Morocco's King Hassan buried as thousands mourn
July 25, 1999
RABAT, Morocco (CNN) -- King Hassan II, who ruled Morocco for 38 years, was buried Sunday in a marble mausoleum alongside his father, King Mohammed V.
The late monarch's eldest son and successor, King Mohammed VI, wept as Hassan's coffin was lowered into the grave. Outside the mausoleum, as many as 2 million Moroccans lined the streets of their capital to pay final respects to the man they knew as king for much, if not all, of their lives.
Hassan body was carried atop an open military vehicle in a carved wooden coffin. The cortege moved slowly through Rabat's main streets, from the royal palace to his final resting place.
Mohammed walked behind his father's coffin, which was covered by a red cloth embroidered with Koran verses in gold.
Thousands poured into the streets behind the procession as it left the grounds of the palace, at times nearly overwhelming security forces who held hands and ringed the cortege, keeping the throngs away from the vehicle.
Earlier, dozens of world leaders filed past Hassan's body at the 18th-century palace, paying tribute to the late king and greeting his successor.
Hassan's funeral was an emotional affair for Moroccans, many of whom held the king in high regard.
"He meant much more to me than a father," said M'hamed Ibourachen. "He did everything for Morocco."
Along the funeral procession's 3-kilometer (2-mile) route, the king's subjects -- many carrying pictures of the dead monarch -- wept, chanted and prayed. Some fainted and were taken away in waiting ambulances. Many had walked dusty roads from distant villages to find prime spots along the route.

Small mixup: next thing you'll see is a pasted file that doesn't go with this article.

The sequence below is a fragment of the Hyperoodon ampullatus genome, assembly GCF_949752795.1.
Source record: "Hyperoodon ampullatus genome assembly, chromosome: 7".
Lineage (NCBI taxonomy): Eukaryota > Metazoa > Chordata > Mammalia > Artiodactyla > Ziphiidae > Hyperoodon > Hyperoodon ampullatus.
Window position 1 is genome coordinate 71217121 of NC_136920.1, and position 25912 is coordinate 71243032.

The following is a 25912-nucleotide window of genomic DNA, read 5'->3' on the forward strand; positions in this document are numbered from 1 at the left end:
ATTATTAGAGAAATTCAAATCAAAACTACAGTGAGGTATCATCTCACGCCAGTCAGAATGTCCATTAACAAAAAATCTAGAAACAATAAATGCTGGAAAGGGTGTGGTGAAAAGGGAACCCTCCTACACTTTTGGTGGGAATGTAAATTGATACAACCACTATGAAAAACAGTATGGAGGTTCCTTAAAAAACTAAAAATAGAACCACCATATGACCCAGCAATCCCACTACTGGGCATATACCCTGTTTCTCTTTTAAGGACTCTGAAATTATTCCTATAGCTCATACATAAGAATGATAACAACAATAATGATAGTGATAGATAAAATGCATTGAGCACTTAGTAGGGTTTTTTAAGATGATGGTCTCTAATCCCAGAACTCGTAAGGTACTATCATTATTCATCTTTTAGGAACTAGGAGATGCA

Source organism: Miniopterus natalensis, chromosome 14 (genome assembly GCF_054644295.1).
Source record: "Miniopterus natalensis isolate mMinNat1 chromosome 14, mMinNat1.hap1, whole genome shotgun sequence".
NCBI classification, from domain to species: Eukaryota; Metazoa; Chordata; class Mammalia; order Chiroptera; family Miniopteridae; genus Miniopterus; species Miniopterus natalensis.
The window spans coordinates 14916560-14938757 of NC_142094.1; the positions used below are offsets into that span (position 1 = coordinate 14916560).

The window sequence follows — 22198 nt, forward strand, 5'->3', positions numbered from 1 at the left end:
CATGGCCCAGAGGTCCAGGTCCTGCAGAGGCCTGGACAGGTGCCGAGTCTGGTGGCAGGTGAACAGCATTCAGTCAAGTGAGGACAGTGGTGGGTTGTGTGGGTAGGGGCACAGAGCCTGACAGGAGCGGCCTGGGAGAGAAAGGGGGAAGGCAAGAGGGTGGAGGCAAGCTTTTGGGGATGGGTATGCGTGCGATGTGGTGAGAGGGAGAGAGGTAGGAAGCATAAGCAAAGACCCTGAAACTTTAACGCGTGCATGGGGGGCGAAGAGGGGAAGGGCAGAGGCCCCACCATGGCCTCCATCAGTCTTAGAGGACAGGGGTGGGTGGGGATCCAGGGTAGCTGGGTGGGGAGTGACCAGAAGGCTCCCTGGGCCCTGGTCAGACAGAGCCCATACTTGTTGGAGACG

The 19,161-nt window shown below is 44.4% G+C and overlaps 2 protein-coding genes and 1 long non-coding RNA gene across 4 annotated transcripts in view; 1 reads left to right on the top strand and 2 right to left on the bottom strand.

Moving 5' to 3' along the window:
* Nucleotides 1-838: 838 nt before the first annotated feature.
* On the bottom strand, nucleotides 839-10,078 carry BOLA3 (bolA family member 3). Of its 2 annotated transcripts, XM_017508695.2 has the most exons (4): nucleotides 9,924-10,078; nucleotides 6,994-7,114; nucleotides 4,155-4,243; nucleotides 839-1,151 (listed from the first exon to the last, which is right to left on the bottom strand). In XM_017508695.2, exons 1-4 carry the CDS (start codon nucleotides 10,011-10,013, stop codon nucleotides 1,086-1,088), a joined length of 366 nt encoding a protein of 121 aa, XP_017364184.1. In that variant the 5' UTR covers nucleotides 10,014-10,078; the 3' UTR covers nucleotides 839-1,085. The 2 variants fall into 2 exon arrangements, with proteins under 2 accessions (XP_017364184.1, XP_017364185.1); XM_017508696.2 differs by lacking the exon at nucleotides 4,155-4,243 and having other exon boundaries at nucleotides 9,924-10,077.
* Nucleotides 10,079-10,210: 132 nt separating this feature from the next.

"It was a 20-kilometer (12 mile) walk, but we didn't feel the road," said 38-year-old Aziza, from the town of Temara. "We were too shocked with sadness."
They joined Arab leaders King Abdullah of Jordan, Palestinian Authority Chairman Yasser Arafat, Algerian President Abdelaziz Bouteflika and others to mark the passing of a ruler known for his moderating impact on the world of diplomacy.
Representatives of at least 50 countries were expected to attend the funeral, which was delayed 24 hours to allow time for the world leaders to arrive in Rabat.
Barak, who was expected to hold impromptu meetings with Arab leaders in his new push for peace in the Middle East, was accompanied by President Ezer Weizman and Shimon Peres, a former prime minister and personal friend of Hassan.
Hopes were high that Barak might meet with Syrian President Hafez Assad while in Rabat, but Assad opted to stay in Damascus.
After 38 years as Morroco's sovereign, Hassan was the Arab world's longest-ruling leader when he died of a heart attack on Friday. He was succeeded on the throne within hours by his oldest son.
Sources said King Mohammed VI was secretly married Friday night, in keeping with Moroccan and Islamic custom. Mohammed's bride was not named.
Government officials would not confirm the report, but said it "entered into the logic of the rules of succession."
Moroccan kings must be physically and mentally fit and married. The late king was married under similar circumstances when his father died in 1961.
Correspondent Jerrold Kessel contributed to this report.
Moroccans bid farewell to their king
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